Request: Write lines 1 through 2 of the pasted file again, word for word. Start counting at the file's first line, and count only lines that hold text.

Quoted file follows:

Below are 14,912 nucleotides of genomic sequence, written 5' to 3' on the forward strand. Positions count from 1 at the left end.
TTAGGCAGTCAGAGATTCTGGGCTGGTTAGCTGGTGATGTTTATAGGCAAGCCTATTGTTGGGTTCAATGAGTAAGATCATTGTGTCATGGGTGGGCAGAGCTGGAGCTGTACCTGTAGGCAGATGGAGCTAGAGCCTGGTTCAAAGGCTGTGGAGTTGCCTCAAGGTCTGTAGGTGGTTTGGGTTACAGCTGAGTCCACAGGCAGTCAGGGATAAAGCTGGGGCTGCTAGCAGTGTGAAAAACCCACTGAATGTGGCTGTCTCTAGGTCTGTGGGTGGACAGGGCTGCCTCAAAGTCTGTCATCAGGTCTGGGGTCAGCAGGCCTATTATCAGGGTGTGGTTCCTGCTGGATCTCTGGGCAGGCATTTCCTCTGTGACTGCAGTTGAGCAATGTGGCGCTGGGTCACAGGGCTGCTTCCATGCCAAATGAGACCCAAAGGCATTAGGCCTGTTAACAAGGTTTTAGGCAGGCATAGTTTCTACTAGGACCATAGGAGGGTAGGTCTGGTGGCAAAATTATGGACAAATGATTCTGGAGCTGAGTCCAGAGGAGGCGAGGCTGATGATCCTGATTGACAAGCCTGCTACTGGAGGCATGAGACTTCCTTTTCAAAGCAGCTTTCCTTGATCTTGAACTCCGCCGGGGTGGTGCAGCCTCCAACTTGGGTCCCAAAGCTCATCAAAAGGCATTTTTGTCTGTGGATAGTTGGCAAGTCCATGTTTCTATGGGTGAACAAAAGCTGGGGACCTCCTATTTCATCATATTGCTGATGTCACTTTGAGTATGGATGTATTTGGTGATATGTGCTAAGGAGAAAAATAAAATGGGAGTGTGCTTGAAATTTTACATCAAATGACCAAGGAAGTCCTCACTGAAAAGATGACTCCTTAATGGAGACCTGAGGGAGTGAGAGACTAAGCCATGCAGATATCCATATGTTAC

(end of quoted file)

Below are 14,912 nucleotides of genomic sequence, written 5' to 3' on the forward strand. Positions count from 1 at the left end.
TTAGGCAGTCAGAGATTCTGGGCTGGTTAGCTGGTGATGTTTATAGGCAAGCCTATTGTTGGGTTCAATGAGTAAGATCATTGTGTCATGGGTGGGCAGAGCTGGAGCTGTACCTGTAGGCAGATGGAGCTAGAGCCTGGTTCAAAGGCTGTGGAGTTGCCTCAAGGTCTGTAGGTGGTTTGGGTTACAGCTGAGTCCACAGGCAGTCAGGGATAAAGCTGGGGCTGCTAGCAGTGTGAAAAACCCACTGAATGTGGCTGTCTCTAGGTCTGTGGGTGGACAGGGCTGCCTCAAAGTCTGTCATCAGGTCTGGGGTCAGCAGGCCTATTATCAGGGTGTGGTTCCTGCTGGATCTCTGGGCAGGCATTTCCTCTGTGACTGCAGTTGAGCAATGTGGCGCTGGGTCACAGGGCTGCTTCCATGCCAAATGAGACCCAAAGGCATTAGGCCTGTTAACAAGGTTTTAGGCAGGCATAGTTTCTACTAGGACCATAGGAGGGTAGGTCTGGTGGCAAAATTATGGACAAATGATTCTGGAGCTGAGTCCAGAGGAGGCGAGGCTGATGATCCTGATTGACAAGCCTGCTACTGGAGGCATGAGACTTCCTTTTCAAAGCAGCTTTCCTTGATCTTGAACTCCGCCGGGGTGGTGCAGCCTCCAACTTGGGTCCCAAAGCTCATCAAAAGGCATTTTTGTCTGTGGATAGTTGGCAAGTCCATGTTTCTATGGGTGAACAAAAGCTGGGGACCTCCTATTTCATCATATTGCTGATGTCACTTTGAGTATGGATGTATTTGGTGATATGTGCTAAGGAGAAAAATAAAATGGGAGTGTGCTTGAAATTTTACATCAAATGACCAAGGAAGTCCTCACTGAAAAGATGACTCCTTAATGGAGACCTGAGGGAGTGAGAGACTAAGCCATGCAGATATCCATATGTTAC